Chicago Workers Beat Back the Bankers' Attempt to Hold on to Bailout Cash
When the day finally comes that Raul Flores loses his job, he will face a bitter search for another one. "I've got a family to support, so I've got to do whatever it takes," he says. "It's going to be hard. The economic situation is not good, but I can't just wait for something to happen to me."
That puts Flores in the same boat as millions of other U.S. workers. Last month alone, 533,000 workers lost their jobs -- the highest figure in 34 years. A week ago, the heads of the Big Three auto companies were in Washington, D.C., pleading for loans to keep their companies afloat. As a price, lawmakers and pundits told them they had to become "leaner and meaner," and in response, General Motors announced it would close nine plants and put tens of thousands of workers in the street. Ford and Chrysler described a similar job-elimination strategy.
What makes Flores special? He didn't just accept the elimination of his job. Instead, he sat in at the Chicago plant where he worked for six days a week, together with 240 other union members at Republic Windows and Doors.
Republic workers were not demanding the reopening of their closed factory, at least not yet. They have been fighting for severance and benefits to help them survive the unemployment they know awaits them. Yet, their occupation of the plant can't help but raise deeper questions about the right of workers to their jobs. Can a return to the militant tactics of direct action that produced the greatest gains in union membership, wages and job security in U.S. history, overturn "the inescapable logic of the marketplace"? Can employers, and the banks that hold their credit lines, be forced to keep plants open?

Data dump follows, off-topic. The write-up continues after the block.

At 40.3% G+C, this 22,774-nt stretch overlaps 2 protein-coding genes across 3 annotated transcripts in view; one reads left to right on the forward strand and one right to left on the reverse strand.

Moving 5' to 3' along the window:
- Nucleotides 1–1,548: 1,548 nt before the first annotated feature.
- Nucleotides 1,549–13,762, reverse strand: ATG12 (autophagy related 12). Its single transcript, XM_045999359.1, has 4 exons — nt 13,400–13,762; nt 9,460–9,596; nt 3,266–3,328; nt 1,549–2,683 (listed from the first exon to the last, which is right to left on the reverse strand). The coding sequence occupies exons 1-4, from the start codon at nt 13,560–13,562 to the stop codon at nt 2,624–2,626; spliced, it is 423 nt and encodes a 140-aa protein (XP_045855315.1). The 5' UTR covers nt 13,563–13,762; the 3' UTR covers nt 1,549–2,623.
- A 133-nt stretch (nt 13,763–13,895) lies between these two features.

Unlike the auto giants, Republic is not threatening bankruptcy. It makes a "green product," Energy Star-compliant doors and windows that should be one of the bedrock industries for a new, more environmentally sustainable economy. But Bank of America, as it was receiving $25 billion in federal bailout funds, pulled the company's credit line, leaving workers in the lurch. Perhaps that alone led President-elect Barack Obama to support the workers. The bank-enforced closure undermines his program for using environmentally sustainable jobs to replace those eliminated in the spiraling recession. He called Republic workers "absolutely right. What's happening to them is reflective of what's happening across this economy."
Federal law requires companies to give employees 60 days' notice of a plant closure, or pay them 60 days' severance pay to give them breathing room to find other jobs. Republic workers got three days and no money. "They knew they'd be out on the street penniless," says Leah Fried, organizer for Local 1110 of the United Electrical Workers. "When the negotiating committee came back to the factory to report that the company didn't even show up to talk with them, the workers were so enraged they voted unanimously not to leave until they got their severance and vacation pay."
While the workers acted to gain their legally mandated rights, the plant occupation resurrects a tactic with a radical history. In 1934, autoworkers occupied the huge Fisher Body plants in Flint, Mich., and when the battle was over, the United Auto Workers union was born. Sit-down strikes spread across the country like wildfire. Occupying production lines in plant after plant, workers won unions, better wages and real changes in their lives.
Seventy years later, the workers who have inherited that legacy of unionization and security are on the brink of losing everything. Just since 2006, the United Auto Workers has lost 119,000 members. The threat of plant closure has been used to cut in half the wages of new hires, to $14.50 an hour, the same wage paid on the window lines at Republic, where the union is only 4 years old.